“Getting more young people involved has been a goal of mine as an educator and as a resident who sees too few of them interested in politics,” Mr. Courser related. “If the incumbents want to twist that into conspiracy, I really don’t know what to say.”

Mr. Calaycay felt Mr. Courser’s explanation for Zayn’s involvement was “too coincidental.”

“The [Student Life] article specifically said ‘campaign manager’ and it listed both their names,” he said. “To me, it almost comes across as defensive then trying to change your story after the fact, which again adds more questions to the whole thing.”

Mr. Courser said he is “disgusted” by the whole situation.

“He specifically singled out Zayn and tried to get his teacher in trouble by copying the principal, the superintendent and the COURIER to get them in hot water over something that is simply untrue,” Mr. Courser said.

Mr. Chamberlain maintains he was well aware of Zayn’s association with Mr. Courser’s campaign, and took the necessary steps to limit Zayn’s involvement in certain aspects of the planning, like excluding him from formulating questions or conducting surveys of the CHS seniors to see what issues were important to them.

“One or two students were involved in drafting the questions, and then we shared those with the group for feedback,” he said. “That’s sort of the process we incorporated.”

While Zayn was involved in analyzing the feedback from the students, his main role was to reach out to the candidates and handle RSVP requests, Mr. Chamberlain said. Because Zayn already had the candidates’ contact information, Mr. Chamberlain felt it “seemed like a logical thing to do.”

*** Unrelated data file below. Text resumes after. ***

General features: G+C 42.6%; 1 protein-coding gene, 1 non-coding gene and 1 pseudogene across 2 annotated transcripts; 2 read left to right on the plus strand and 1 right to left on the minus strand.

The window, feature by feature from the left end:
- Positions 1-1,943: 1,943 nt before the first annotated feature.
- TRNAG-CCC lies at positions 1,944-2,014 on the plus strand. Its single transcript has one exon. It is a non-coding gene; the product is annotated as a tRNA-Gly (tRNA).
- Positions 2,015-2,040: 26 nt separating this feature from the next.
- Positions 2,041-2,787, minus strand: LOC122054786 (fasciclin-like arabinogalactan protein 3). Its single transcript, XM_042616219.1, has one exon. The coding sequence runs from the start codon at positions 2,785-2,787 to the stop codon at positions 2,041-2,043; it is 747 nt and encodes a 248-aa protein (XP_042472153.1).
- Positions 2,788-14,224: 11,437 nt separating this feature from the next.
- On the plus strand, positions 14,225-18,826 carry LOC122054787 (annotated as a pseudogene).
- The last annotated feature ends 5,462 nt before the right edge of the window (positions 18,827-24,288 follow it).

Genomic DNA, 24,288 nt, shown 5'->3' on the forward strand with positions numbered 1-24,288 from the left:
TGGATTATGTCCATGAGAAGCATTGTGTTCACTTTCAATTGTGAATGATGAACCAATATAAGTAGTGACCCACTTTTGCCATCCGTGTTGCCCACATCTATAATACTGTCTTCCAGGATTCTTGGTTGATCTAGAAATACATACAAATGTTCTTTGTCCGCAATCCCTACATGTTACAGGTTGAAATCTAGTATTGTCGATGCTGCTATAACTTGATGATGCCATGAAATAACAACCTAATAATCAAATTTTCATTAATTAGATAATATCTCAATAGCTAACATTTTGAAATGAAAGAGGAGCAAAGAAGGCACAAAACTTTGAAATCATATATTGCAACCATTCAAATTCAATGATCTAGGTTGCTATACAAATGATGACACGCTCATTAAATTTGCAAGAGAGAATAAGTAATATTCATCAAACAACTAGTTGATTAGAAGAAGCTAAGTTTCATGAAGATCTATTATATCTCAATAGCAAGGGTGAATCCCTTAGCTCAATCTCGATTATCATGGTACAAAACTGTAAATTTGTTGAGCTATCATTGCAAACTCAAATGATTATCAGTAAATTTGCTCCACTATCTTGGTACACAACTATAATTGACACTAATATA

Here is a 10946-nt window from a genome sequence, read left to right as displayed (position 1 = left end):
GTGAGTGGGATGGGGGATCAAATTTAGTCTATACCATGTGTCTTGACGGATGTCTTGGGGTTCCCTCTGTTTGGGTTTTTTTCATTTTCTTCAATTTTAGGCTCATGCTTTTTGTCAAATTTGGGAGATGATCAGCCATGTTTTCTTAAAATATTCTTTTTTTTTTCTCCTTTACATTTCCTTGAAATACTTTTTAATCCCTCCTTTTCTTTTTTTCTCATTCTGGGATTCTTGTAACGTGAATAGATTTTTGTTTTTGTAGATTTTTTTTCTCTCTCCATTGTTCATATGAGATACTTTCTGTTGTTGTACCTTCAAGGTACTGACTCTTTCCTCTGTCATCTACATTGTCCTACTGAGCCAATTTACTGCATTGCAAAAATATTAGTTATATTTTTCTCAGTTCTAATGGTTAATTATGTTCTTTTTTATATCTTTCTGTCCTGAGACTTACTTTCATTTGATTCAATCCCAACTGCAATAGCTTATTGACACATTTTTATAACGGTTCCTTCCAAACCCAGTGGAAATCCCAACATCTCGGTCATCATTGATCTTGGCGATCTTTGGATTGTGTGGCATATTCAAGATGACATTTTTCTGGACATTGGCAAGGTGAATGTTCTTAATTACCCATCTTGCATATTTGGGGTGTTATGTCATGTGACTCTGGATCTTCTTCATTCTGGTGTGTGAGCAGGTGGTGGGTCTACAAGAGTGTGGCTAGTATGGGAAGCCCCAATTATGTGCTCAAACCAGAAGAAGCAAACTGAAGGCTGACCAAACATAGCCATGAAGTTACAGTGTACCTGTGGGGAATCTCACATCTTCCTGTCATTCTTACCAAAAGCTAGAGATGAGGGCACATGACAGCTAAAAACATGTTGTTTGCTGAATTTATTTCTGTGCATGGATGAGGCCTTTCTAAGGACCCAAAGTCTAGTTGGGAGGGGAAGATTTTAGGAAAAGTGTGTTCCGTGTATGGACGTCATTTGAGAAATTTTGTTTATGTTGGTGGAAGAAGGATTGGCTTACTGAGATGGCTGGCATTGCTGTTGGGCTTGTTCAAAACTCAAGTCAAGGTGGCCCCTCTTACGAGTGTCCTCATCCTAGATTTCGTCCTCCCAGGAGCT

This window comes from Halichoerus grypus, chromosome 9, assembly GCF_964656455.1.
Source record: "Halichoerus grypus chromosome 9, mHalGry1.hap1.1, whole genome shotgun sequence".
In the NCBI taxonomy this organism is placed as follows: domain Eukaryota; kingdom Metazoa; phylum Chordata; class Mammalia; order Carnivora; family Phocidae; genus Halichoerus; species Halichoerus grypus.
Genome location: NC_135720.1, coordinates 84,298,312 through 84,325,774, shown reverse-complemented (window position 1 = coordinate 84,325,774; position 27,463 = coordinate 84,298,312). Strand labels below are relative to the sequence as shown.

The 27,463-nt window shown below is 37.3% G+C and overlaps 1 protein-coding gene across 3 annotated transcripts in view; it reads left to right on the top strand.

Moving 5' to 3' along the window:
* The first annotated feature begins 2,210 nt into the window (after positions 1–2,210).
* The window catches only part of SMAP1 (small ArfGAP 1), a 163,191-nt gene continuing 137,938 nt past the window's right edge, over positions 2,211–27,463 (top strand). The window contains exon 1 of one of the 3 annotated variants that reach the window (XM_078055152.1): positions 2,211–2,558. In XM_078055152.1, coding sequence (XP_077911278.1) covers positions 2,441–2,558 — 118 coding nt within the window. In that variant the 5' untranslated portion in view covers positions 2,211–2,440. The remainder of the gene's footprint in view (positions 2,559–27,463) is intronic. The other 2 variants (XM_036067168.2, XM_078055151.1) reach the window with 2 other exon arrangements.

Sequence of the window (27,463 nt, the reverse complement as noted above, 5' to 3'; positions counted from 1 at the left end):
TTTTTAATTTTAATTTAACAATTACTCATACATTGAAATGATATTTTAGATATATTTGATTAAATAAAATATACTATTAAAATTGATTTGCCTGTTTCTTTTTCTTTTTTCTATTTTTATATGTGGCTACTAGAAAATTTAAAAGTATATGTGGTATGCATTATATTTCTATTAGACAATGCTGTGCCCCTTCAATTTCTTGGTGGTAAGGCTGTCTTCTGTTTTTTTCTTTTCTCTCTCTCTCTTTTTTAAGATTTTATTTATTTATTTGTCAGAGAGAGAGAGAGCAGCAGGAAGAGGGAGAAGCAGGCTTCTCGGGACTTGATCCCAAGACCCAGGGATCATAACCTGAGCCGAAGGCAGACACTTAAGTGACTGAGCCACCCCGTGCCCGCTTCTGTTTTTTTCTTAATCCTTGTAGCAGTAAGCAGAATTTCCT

The speech and debate teacher noted that he was dismayed by the councilman’s reaction to the forum, calling Mr. Calaycay’s concerns “absolutely unfounded.”

“To attempt to impugn the integrity of the event; I’m not sure why he should do that,” Mr. Chamberlain said. “Frankly, I’m shocked at the response—the fact that he went to the press, the fact he went and spoke to my two bosses, Brett O’Connor and Jim Elsasser, to share concerns. It seemed like an attempt in intimidating us to not host the event. That’s kind of shocking to me.”

Zayn received an email Thursday from Marlena Monroe, calling Mr. Courser’s record into question. When reached by phone, candidate Murray Monroe confirmed the email was actually from him, sent from his wife’s account.

“Did you do any research on your candidate?” Mr. Monroe asked the teen. “CEI? Running as a Republican in Virginia? Working for Denny?”